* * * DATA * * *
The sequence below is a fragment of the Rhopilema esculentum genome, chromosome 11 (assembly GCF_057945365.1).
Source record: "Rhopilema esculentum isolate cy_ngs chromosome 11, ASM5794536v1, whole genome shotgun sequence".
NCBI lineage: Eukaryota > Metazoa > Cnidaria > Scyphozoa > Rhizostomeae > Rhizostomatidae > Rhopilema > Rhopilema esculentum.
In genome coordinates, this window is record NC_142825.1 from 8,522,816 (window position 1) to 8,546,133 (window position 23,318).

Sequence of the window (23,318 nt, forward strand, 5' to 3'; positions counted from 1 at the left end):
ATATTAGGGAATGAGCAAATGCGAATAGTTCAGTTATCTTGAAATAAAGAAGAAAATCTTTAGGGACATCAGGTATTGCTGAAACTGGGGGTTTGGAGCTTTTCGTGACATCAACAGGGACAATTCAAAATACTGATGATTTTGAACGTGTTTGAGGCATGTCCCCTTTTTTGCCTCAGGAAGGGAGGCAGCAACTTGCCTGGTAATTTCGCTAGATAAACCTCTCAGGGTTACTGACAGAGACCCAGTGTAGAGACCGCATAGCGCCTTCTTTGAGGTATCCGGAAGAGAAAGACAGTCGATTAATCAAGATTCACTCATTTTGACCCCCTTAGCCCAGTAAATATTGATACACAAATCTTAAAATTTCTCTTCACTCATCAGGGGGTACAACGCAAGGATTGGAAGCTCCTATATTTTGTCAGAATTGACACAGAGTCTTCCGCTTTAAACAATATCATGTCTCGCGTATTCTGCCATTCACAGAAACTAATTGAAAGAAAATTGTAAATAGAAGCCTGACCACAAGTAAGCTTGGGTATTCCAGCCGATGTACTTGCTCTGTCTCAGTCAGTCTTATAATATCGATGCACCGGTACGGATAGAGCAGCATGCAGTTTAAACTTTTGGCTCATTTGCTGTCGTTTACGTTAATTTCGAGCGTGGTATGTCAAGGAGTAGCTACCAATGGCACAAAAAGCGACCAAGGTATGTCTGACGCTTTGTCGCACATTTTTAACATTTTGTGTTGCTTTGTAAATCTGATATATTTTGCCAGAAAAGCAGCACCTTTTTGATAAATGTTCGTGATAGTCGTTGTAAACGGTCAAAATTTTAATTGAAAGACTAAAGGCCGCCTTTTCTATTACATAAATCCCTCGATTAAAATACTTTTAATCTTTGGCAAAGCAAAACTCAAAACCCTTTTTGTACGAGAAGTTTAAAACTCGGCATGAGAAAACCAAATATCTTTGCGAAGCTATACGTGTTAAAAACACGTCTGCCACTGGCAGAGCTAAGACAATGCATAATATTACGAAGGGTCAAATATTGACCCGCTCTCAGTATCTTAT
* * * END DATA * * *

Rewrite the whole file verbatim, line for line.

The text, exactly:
The sequence below is a fragment of the Rhopilema esculentum genome, chromosome 11 (assembly GCF_057945365.1).
Source record: "Rhopilema esculentum isolate cy_ngs chromosome 11, ASM5794536v1, whole genome shotgun sequence".
NCBI lineage: Eukaryota > Metazoa > Cnidaria > Scyphozoa > Rhizostomeae > Rhizostomatidae > Rhopilema > Rhopilema esculentum.
In genome coordinates, this window is record NC_142825.1 from 8,522,816 (window position 1) to 8,546,133 (window position 23,318).

Sequence of the window (23,318 nt, forward strand, 5' to 3'; positions counted from 1 at the left end):
ATATTAGGGAATGAGCAAATGCGAATAGTTCAGTTATCTTGAAATAAAGAAGAAAATCTTTAGGGACATCAGGTATTGCTGAAACTGGGGGTTTGGAGCTTTTCGTGACATCAACAGGGACAATTCAAAATACTGATGATTTTGAACGTGTTTGAGGCATGTCCCCTTTTTTGCCTCAGGAAGGGAGGCAGCAACTTGCCTGGTAATTTCGCTAGATAAACCTCTCAGGGTTACTGACAGAGACCCAGTGTAGAGACCGCATAGCGCCTTCTTTGAGGTATCCGGAAGAGAAAGACAGTCGATTAATCAAGATTCACTCATTTTGACCCCCTTAGCCCAGTAAATATTGATACACAAATCTTAAAATTTCTCTTCACTCATCAGGGGGTACAACGCAAGGATTGGAAGCTCCTATATTTTGTCAGAATTGACACAGAGTCTTCCGCTTTAAACAATATCATGTCTCGCGTATTCTGCCATTCACAGAAACTAATTGAAAGAAAATTGTAAATAGAAGCCTGACCACAAGTAAGCTTGGGTATTCCAGCCGATGTACTTGCTCTGTCTCAGTCAGTCTTATAATATCGATGCACCGGTACGGATAGAGCAGCATGCAGTTTAAACTTTTGGCTCATTTGCTGTCGTTTACGTTAATTTCGAGCGTGGTATGTCAAGGAGTAGCTACCAATGGCACAAAAAGCGACCAAGGTATGTCTGACGCTTTGTCGCACATTTTTAACATTTTGTGTTGCTTTGTAAATCTGATATATTTTGCCAGAAAAGCAGCACCTTTTTGATAAATGTTCGTGATAGTCGTTGTAAACGGTCAAAATTTTAATTGAAAGACTAAAGGCCGCCTTTTCTATTACATAAATCCCTCGATTAAAATACTTTTAATCTTTGGCAAAGCAAAACTCAAAACCCTTTTTGTACGAGAAGTTTAAAACTCGGCATGAGAAAACCAAATATCTTTGCGAAGCTATACGTGTTAAAAACACGTCTGCCACTGGCAGAGCTAAGACAATGCATAATATTACGAAGGGTCAAATATTGACCCGCTCTCAGTATCTTAT